Piano lessons motivation
The single most important factor to consider when learning to play the piano is maximising motivation to practice. The 2 key aspects to motivating someone to learn to play piano are:-
- a belief that they can achieve the desired outcome
- having fun during the process.
The easiest way to ensure that practising piano is fun, is to choose a piece of music that you want to learn. It is much more fun to learn a song that you love than it is to learn a song that you have never heard before (as is often the case when children learn classical music).
Different piano music styles
There is sometimes an element of snobbery in piano music whereby some teachers consider classical music to be superior to other forms of popular music, folk, jazz etc
From my point of view as someone who has been trained classically and has also played for many years in pop bands, the skill of playing music is totally unrelated to the the type of music being played .
For example playing a blues piano piece with a very simple three chord structure can be more complicated than a classical pieces if the player ad-libs complex rhythms and runs. To write down syncopated blues piano style would be very complicated however teaching somebody some simple rules and patterns, around which they could improvise, leads to a very advanced and impressive style of playing, much quicker than by traditional teaching methods. This is evidenced in several styles of music for example traditional Irish music, which usually does not involve reading any traditional notational at all, yet often incorporates very complex and advanced playing styles.
Surely the most important outcome from playing the piano, is that a player has fun and the audience enjoy the music. In my view it is not important how technically a difficult a piece is, more ‘how good it sounds’. For example in my view it would not be ‘better music’ if the player was blindfolded with one hand behind their back – although this would be technically more difficult than if the same player was not blindfolded and use both hands. Similarly I do not think it is important to place emphasis on how somebody holds their hand in relation to the keyboard, or focus on bad posture etc .. as everyone can have their own style, just as singers and dancers can have a non-traditional style which is appreciated by the audience. It is far important to be comfortable in whatever posture you wish to adopt. Placing an emphasis on technical skills and posture can kill one of the two key elements in progressing your skills ie having fun.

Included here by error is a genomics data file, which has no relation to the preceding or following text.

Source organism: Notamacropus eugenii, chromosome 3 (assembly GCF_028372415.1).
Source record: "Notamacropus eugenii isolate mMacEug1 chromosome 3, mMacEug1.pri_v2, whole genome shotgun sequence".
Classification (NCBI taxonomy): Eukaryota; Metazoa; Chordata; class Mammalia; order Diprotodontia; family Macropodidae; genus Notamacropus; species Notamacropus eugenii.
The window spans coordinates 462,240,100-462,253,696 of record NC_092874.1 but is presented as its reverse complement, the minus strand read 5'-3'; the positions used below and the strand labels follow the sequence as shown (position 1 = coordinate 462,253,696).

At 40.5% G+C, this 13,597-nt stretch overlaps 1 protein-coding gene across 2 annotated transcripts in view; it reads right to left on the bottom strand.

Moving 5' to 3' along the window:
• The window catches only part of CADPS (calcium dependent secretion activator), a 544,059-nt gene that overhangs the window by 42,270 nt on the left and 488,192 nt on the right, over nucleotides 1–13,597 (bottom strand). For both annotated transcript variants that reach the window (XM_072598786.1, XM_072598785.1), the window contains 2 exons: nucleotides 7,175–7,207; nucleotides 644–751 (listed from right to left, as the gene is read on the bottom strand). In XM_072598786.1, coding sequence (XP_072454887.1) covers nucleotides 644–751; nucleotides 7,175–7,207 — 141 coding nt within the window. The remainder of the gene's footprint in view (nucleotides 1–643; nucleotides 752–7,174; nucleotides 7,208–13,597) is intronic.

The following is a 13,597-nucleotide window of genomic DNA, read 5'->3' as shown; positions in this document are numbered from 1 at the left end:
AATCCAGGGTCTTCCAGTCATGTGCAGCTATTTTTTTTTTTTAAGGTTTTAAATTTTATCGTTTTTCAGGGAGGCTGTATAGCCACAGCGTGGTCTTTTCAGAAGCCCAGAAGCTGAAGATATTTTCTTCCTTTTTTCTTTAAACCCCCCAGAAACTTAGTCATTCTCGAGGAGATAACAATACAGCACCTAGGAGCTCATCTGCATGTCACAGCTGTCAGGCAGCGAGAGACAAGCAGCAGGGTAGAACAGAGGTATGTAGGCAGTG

Three tips to maximise motivation and piano lessons success
In summary – some key tips to maximising motivation and therefore the rate of progress of learning piano are: –
- let the students choose the music to be played without any restriction on the style of music
- teach some quick wins such as patterns of chords which give the pupil a feeling of achievement at an early stage
- utilise the students existing skills for example teach them how to play based upon knowledge they already have, such as numbers colours and patterns instead of jumping straight into classical notation which is totally new to them and meaningless to them, until they have spent a considerable amount of time becoming familiar with it. Notation is the biggest barrier to learning piano and in some cultures is not required whatsoever (such as traditional Irish music and several other types of folk music).